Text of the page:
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For Kyle Kuzma, it's the same old routine.

After the first-round NIT loss to Boise State last Tuesday, he took the rest of the week off for spring break. This week, he's back in the gym, training with strength coach Charles Stephenson and getting ready for the next step.

The biggest difference for Kuzma";> is the next step could be the NBA.

The 21-year-old forward has declared for the NBA Draft this summer, but will not hire an agent yet — preserving the possibility that he could return for his senior year with the Utes. Under recent changes to NCAA guidelines, prospects can withdrawal as late as May, after the NBA Combine, to return to school.

While it's been long anticipated that Kuzma, a";>6-foot-9 all-Pac-12 selection last season, could take this step, he said he wasn't ready to move forward until a recent conversation with coach Larry Krystkowiak.

"In short he really just said, 'It's a great thing if you come back, but if you get drafted, that wouldn't necessarily be a bad thing, too,'" Kuzma said. "All the coaches are happy that I'm having this opportunity to explore my opportunities. It's all positive vibes from everybody."

Each of the last two years, Utah has produced a first-round pick with Delon Wright (2015) and Jakob Poeltl (2016) both heading to Toronto. From the outset of the draft process, Kuzma appears to be less of a sure thing: In the Draft Express 2017 mock draft,";>he's No. 51. He doesn't appear on ESPN's top 100 prospects list for the upcoming draft.

For Kuzma, draft success might be more about the intrigue of individual teams rather than a consensus view on how talented he is as a prospect. He hopes that with team workouts, he can show the versatility he did as a junior in college, leading the Utes with 16.4 points and 9.3 rebounds per game while adding 2.4 assists.

"Honestly I think the biggest misconception is that people should try to show their weaknesses and do what doesn't make them comfortable," Kuzma said. "I'm just going to try to do what I do — shoot, rebound, pass, defend. I think my versatility is the biggest thing I can bring, especially the way basketball is going with positionless players who can do a lot."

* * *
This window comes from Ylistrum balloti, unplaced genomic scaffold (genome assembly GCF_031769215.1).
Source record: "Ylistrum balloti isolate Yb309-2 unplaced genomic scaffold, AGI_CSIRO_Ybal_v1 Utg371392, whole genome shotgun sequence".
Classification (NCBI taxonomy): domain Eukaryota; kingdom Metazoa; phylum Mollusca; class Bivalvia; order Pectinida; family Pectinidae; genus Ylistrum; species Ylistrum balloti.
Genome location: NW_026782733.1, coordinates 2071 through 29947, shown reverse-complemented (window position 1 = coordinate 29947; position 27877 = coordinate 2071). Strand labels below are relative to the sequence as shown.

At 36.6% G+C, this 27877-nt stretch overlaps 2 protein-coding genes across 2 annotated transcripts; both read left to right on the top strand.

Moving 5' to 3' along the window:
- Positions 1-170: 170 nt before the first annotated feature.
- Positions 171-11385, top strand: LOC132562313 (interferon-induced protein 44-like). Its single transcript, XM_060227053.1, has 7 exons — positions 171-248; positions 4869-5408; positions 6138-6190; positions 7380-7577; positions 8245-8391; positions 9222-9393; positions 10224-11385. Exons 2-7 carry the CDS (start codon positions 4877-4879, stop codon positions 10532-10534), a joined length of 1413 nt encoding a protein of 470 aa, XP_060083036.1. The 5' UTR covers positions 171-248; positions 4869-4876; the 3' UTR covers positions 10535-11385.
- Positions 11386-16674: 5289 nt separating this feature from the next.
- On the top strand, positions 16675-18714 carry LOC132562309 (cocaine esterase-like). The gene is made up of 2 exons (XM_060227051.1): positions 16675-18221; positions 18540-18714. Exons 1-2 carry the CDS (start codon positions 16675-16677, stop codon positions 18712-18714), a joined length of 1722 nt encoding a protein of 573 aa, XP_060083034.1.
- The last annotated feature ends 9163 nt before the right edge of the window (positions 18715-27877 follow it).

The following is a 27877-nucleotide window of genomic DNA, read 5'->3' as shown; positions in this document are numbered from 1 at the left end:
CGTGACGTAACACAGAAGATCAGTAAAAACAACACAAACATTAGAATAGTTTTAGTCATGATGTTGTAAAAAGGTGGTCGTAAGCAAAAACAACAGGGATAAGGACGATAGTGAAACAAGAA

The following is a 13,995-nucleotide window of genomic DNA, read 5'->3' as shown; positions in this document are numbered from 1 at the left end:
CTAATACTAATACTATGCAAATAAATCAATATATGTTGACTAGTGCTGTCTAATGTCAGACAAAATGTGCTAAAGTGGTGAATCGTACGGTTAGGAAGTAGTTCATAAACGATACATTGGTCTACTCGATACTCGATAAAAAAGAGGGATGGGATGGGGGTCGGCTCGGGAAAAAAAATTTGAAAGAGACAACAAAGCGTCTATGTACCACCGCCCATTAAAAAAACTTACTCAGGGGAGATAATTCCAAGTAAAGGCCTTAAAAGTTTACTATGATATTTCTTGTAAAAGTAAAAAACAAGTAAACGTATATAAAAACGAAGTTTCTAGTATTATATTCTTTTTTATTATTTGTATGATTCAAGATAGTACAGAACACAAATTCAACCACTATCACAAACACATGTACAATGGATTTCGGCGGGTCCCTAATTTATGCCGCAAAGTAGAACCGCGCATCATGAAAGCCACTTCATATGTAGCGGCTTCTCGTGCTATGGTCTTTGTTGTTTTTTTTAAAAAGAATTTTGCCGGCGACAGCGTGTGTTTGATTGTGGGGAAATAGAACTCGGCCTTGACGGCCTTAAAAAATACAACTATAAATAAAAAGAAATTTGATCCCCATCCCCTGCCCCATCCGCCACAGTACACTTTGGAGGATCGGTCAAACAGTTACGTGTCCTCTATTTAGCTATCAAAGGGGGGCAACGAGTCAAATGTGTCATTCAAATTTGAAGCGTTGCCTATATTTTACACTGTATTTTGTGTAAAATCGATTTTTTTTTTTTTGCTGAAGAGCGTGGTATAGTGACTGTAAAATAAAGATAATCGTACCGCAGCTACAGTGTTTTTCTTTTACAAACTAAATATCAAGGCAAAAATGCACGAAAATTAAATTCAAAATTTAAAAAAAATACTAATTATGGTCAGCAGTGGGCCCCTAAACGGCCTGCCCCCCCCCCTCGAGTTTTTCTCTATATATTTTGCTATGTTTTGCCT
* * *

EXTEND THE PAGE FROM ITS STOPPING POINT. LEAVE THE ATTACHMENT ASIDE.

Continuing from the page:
A native of Flint, Mich., Kuzma is excited to take a look at the NBA with fellow Michigan natives Miles Bridges from Michigan State and Monte Morris from Iowa State. Said Kuzma: "It's always good to have some of your friends who are on the same path."

As for coming back to school, what does that hold for Kuzma?

The Utes are looking at playing a bigger line-up next year, with Kuzma potentially playing more of the wing role that was envisioned this year. The plan was nixed with depth issues in the front court, but adding Donnie Tillman and a healthy Chris Seeley to a rotation that already includes David Collette, Tyler Rawson and Jayce Johnson should enable Kuzma to play more wing, which would be his likely NBA position.

There's also the matter of winning — Krystkowiak described a vision to Kuzma where a Utah team returning almost all of its talent could make a run at a Pac-12 title and possibly a deep run in the NCAA Tournament next season. Kuzma, as the star returner, could be in line for national recognition.

"The one thing we really talked about, honestly, was winning big," he said. "It's a great opportunity to go back to the tournament three out of four years."

There's a lot of time to think about it. He's expecting NBA feedback after the Final Four, and NBA Combine invites come out in late April. Until then, he's training as he always has, and working on his game.

Aside from the advice he's getting from the coaching staff, Kuzma's inner circle includes his mother, Karri Kuzma, and his prep school coach Vin Sparacio. But Kuzma said he's trying to make the best decision for himself.

"When you have people attached within your decisions, you can get biased or start to do things for other people," he said. "You've got to do what's best for you. That's just how I look at it."
Twitter: @kylegoon